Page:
Costa Rica always seems to be importing the latest health trends. Now doctors want patients to relax and enjoy some fresh air, from inside an oxygen chamber.
Late last month, the country inaugurated the Centro Hiperbárico del Este in La Sabana, in western San José. The center is designed to treat patients through a short stay in a hyperbaric chamber.
Hyperbaric oxygen therapy places patients inside a large tube for an hour or two and delivers them 100 percent oxygen. The treatment was long used as a cure for decompression sickness for scuba divers, but now it’s also becoming popular for healing wounds such as ones caused by diabetes, bone infections or trauma injuries.
“It works. It’s approved medicine. It’s well used in the United States,” Andres Bolaños, a doctor at the new hyperbaric center, said.
The chambers also have grown more popular with top athletes in recent years. The world’s No. 1 tennis player, Novak Djokovic, and NFL quarterback Tim Tebow have both been reported to be fans of oxygen treatment in order to recover better from training.
Still, studies are infrequent on the effectiveness of the treatment. The intense flow of oxygen is supposed to encourage cell growth, new blood vessels and better circulation in the body. Studies have shown that in diabetes patients, for example, oxygen therapy reduces the number of amputations caused by foot ulcers. But critics believe the studies aren’t specific enough and need to be repeated more frequently.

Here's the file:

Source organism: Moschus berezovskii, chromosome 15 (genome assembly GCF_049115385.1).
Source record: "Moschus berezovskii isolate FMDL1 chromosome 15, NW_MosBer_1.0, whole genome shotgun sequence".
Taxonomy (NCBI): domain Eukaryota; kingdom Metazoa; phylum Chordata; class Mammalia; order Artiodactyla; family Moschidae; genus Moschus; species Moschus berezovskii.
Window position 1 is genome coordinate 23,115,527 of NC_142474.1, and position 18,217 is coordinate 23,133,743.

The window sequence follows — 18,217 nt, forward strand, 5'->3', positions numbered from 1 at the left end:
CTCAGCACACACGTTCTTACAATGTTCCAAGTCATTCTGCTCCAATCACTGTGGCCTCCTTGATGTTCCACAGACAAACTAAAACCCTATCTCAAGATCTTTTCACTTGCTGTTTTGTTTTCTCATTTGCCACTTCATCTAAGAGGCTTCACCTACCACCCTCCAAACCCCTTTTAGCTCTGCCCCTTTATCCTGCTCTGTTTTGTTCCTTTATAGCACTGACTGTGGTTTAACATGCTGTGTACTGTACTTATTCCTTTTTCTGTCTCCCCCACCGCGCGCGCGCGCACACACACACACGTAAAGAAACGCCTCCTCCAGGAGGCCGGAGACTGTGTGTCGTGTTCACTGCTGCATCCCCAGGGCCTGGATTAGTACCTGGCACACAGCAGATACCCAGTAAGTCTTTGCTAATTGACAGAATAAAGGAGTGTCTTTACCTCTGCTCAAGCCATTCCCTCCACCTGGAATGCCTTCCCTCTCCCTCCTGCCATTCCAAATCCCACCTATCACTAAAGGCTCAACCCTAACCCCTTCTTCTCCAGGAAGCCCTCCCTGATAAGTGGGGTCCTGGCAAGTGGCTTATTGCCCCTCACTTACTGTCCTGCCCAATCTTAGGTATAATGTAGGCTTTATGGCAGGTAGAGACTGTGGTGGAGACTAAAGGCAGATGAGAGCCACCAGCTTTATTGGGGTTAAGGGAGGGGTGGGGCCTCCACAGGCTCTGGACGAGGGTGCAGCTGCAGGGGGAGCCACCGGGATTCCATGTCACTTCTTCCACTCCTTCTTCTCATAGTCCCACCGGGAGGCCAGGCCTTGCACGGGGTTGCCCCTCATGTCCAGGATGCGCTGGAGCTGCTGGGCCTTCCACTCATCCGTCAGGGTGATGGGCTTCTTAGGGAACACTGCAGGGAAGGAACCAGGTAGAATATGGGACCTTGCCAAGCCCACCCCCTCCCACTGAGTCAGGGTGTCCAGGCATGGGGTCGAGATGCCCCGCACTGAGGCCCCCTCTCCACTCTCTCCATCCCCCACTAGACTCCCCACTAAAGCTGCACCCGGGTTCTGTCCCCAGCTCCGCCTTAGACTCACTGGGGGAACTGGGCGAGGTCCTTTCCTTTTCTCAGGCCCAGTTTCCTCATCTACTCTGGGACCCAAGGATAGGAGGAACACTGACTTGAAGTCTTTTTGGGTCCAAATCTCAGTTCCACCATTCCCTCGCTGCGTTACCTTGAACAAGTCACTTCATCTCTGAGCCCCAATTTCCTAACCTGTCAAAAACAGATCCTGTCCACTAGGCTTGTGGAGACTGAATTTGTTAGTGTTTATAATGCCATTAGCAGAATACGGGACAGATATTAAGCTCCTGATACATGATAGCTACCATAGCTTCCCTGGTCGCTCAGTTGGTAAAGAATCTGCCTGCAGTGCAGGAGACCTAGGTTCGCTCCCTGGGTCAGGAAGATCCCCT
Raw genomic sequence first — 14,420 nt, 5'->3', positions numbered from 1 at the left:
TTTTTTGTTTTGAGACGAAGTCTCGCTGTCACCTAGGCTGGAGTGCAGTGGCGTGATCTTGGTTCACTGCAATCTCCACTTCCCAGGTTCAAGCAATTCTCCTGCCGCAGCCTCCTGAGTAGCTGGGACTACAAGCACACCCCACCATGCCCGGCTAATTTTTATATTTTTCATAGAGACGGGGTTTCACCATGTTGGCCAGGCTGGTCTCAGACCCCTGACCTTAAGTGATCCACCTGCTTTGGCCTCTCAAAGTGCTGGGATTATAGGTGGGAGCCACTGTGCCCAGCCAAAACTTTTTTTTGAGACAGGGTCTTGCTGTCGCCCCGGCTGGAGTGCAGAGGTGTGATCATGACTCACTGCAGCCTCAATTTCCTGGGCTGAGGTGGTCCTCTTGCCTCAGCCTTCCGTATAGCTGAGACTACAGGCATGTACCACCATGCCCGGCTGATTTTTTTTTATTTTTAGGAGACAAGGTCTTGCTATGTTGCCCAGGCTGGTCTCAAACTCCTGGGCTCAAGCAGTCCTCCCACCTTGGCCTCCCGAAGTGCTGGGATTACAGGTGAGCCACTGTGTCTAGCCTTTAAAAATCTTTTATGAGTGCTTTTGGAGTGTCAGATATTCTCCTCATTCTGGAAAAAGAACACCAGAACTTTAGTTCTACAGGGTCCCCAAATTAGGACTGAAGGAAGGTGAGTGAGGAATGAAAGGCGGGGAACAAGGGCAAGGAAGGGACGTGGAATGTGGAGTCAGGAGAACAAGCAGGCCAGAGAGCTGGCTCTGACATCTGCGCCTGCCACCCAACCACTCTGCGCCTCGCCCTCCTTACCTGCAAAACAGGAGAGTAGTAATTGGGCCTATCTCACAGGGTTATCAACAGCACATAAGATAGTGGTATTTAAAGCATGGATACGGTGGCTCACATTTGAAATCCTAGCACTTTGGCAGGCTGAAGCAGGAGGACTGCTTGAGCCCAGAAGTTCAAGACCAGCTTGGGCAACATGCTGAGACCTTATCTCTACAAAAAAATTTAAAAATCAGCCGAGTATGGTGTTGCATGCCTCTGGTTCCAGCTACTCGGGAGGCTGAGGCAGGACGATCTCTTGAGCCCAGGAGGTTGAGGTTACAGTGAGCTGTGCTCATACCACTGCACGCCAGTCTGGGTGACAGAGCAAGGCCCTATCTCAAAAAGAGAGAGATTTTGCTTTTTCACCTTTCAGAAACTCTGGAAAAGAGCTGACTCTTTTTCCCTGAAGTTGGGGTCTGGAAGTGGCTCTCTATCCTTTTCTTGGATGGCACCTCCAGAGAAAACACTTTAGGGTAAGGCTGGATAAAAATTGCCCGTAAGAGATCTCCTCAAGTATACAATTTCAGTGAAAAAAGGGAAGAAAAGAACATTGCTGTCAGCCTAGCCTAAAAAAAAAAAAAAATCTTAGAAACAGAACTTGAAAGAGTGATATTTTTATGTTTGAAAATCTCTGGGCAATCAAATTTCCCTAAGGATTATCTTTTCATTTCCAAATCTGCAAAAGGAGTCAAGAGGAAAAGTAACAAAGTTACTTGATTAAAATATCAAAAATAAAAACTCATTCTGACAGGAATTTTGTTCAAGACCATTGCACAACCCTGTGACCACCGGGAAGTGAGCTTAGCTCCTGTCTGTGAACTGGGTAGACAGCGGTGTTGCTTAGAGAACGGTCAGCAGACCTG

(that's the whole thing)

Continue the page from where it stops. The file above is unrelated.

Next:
Nevertheless, some believe the treatment could help with Costa Rica’s growing diabetes problem. The International Diabetes Federation says Costa Rica has 271,210 diabetics from the ages of 20 to 79.
Bolaños said the type of chamber imported from the U.S. is the latest model and the first of its kind in Costa Rica. The capsule lets patients choose what to watch on TV in the room and also has internal speakers for listening to music.
Bolaños said sessions, which last up to two hours per day, cost $150 (although discounts can be applied for frequent use of the machine). Patients often must undergo the treatment 10 to 60 times before a session is complete. Local hospitals La Católica and Clínica Bíblica, also offer the therapy.
Cuauhtémoc Sánchez, a Mexican doctor who attended the center’s inauguration on Oct. 25, said the therapy has some side effects. The most common problem is claustrophobia caused by confinement for one to two hours inside the enclosed space. Another common problem is middle ear trauma, which Sánchez described as the feeling of ears “popping,” similar to what happens while flying on an airplane. A less common, but more dangerous, problem is “oxygen toxicity.” But most treatments do not use high enough levels of oxygen to cause poisoning, Sánchez said.
Certain conditions like heart problems can make the procedure risky.
The treatment is available for all ages from premature babies to the elderly. However, the center only takes patients who have been referred to the clinic by a general practitioner.
Sánchez said if hyperbaric oxygen therapy can help improve a bothersome ailment, it’s worth taking a closer look at the procedure.
“Evaluate the benefits of your treatment,” Sanchez said. “I think it’s like any other part of medicine. You’ve got to be confident in your position and [receive] good care.”
For more information on the treatment center, visit: www.hiperbaricocr.com or call 2256-6037.